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California won’t appeal T-Mobile-Sprint case, allowing merger to proceed

California won’t appeal T-Mobile-Sprint case, allowing merger to proceed


The deal could close by April 1st

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Illustration by Alex Castro / The Verge

The California attorney general’s office announced Wednesday that it would not appeal a federal court decision approving the $26 billion T-Mobile and Sprint merger. In a settlement with California, the companies made a handful of promises like creating new low-cost mobile plans and jobs in the state.

According to the terms of the settlement, the New T-Mobile, as the combined company is called, is now required to make low-cost mobile plans available in California for the next five years, including a $15-per-month 2GB plan and a $25-per-month 5GB plan. It must offer 100GB of no-cost high-speed internet service and a free mobile Wi-Fi hotspot device to 10 million low-income households that are currently going without access for five years. The settlement also requires the New T-Mobile to create around 1,000 new jobs in the state and maintain the ones that already exist there.

“Our coalition vigorously challenged the T-Mobile/Sprint telecom merger over concerns that it would thwart competition and leave consumers with higher prices,” Attorney General Xavier Becerra said. “Most importantly, today’s settlement locks in new jobs and protections for vulnerable consumers, and it extends access to telecom services for our most underserved and rural communities.”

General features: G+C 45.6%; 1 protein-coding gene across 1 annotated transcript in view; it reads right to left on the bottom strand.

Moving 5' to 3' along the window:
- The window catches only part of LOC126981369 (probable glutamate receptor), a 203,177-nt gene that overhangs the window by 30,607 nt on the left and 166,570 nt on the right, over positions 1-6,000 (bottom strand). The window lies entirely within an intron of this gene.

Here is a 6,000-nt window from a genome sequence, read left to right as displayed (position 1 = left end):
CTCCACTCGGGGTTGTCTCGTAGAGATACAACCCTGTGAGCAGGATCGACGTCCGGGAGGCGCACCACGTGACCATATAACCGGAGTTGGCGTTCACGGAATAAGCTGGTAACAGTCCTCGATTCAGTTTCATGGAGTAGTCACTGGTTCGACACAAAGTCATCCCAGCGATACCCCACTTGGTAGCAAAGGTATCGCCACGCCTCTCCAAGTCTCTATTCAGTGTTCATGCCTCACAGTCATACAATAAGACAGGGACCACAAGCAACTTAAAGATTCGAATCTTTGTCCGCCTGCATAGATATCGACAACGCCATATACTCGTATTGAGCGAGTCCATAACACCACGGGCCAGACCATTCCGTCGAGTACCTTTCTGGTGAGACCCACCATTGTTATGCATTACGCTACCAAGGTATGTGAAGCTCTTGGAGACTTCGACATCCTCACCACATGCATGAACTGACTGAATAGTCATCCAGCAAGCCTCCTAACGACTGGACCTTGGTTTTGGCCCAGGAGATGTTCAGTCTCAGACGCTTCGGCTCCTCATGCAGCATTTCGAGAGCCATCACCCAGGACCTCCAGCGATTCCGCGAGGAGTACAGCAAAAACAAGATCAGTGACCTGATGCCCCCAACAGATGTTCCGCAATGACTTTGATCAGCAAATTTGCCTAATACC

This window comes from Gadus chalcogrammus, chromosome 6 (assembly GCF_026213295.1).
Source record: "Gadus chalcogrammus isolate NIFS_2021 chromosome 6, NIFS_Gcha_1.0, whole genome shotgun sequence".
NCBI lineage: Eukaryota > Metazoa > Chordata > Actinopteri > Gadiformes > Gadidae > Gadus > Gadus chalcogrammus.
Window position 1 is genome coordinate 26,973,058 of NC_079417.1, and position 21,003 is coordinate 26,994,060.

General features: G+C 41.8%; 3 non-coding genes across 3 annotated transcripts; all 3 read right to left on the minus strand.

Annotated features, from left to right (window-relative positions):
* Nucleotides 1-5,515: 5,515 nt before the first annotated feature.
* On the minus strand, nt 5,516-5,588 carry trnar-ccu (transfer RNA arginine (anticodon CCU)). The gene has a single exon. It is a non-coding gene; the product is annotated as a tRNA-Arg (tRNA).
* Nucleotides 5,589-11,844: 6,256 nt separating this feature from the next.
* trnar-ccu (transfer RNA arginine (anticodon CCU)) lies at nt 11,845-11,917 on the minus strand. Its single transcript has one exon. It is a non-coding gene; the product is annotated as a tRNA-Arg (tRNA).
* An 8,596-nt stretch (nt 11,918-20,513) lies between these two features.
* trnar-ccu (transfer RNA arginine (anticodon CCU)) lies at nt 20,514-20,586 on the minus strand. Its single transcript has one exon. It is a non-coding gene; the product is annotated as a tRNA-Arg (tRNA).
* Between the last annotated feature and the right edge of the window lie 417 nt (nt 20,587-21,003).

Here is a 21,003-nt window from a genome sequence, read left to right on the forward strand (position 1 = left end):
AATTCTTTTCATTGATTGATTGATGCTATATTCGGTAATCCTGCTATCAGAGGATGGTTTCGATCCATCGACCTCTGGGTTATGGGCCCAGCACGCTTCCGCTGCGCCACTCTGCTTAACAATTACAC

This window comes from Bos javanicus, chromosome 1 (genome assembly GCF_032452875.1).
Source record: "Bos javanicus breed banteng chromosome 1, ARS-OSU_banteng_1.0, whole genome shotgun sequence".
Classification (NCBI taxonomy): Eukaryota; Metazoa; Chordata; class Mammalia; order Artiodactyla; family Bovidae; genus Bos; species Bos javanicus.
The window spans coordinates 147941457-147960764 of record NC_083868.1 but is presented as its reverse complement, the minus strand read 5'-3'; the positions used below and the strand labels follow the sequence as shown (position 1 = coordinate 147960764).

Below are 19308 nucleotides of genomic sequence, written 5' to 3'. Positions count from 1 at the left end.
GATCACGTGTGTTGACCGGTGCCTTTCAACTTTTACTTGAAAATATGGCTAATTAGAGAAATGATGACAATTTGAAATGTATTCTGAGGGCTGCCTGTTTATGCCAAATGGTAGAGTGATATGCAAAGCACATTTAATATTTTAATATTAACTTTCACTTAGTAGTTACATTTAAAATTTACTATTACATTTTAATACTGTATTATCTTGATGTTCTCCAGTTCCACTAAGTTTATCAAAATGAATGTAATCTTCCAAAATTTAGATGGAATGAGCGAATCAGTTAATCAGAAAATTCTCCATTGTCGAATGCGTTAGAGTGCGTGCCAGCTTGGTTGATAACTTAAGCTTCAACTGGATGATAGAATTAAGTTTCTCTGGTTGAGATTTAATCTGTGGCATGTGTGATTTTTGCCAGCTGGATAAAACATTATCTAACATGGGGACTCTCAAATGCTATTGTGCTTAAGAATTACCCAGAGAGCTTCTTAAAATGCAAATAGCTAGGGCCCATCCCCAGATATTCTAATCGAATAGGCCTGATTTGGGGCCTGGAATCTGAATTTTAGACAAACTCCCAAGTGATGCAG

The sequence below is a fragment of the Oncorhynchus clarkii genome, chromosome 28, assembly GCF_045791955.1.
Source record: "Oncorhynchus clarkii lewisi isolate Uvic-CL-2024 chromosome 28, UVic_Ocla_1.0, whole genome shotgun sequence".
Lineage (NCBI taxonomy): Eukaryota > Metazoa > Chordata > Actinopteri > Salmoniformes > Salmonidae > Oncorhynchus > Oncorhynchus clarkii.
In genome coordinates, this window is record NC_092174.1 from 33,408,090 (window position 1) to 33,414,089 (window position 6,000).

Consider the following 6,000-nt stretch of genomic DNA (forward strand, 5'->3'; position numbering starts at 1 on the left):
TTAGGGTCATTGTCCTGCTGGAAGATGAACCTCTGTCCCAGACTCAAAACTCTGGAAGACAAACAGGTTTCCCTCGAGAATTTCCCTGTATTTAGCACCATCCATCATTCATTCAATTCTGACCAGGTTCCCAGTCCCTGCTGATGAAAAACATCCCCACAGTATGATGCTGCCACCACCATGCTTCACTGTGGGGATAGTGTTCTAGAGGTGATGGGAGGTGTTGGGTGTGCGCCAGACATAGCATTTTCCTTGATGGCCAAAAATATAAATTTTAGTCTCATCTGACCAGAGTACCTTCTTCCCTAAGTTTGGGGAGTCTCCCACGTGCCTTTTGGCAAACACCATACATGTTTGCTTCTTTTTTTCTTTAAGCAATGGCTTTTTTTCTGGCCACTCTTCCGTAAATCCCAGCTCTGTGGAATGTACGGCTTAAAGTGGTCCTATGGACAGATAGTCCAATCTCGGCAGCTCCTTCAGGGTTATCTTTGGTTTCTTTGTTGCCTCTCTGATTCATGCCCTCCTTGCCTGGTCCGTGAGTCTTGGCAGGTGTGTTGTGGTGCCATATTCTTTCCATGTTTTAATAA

“Our coalition vigorously challenged the T-Mobile/Sprint telecom merger”

Last year, around a dozen state attorneys general sued to block the merger between T-Mobile and Sprint. As the January court dates approached, states like Colorado dropped their suits, opting to settle out of court for perks like increased connectivity and promises of jobs from the companies. 

In February, Southern District of New York Judge Victor Marrero rejected the states’ argument that a merger between T-Mobile and Sprint would decrease competition in the mobile market and cause consumer plan prices to rise over time. That suit was led by the California and New York attorneys general. Shortly after Marrero’s decision was announced, NY Attorney General Letitia James announced that her office would not appeal the case. 

“After a thorough analysis, New York has decided not to move forward with an appeal in this case. Instead, we hope to work with all the parties to ensure that consumers get the best pricing and service possible, that networks are built out throughout our state, and that good-paying jobs are created here in New York,” James said in a statement last month. 

Incoming T-Mobile CEO Mike Sievert said last month that its deal with Sprint could close as soon as April 1st, 2020. T-Mobile did not immediately respond to a request for comment from The Verge.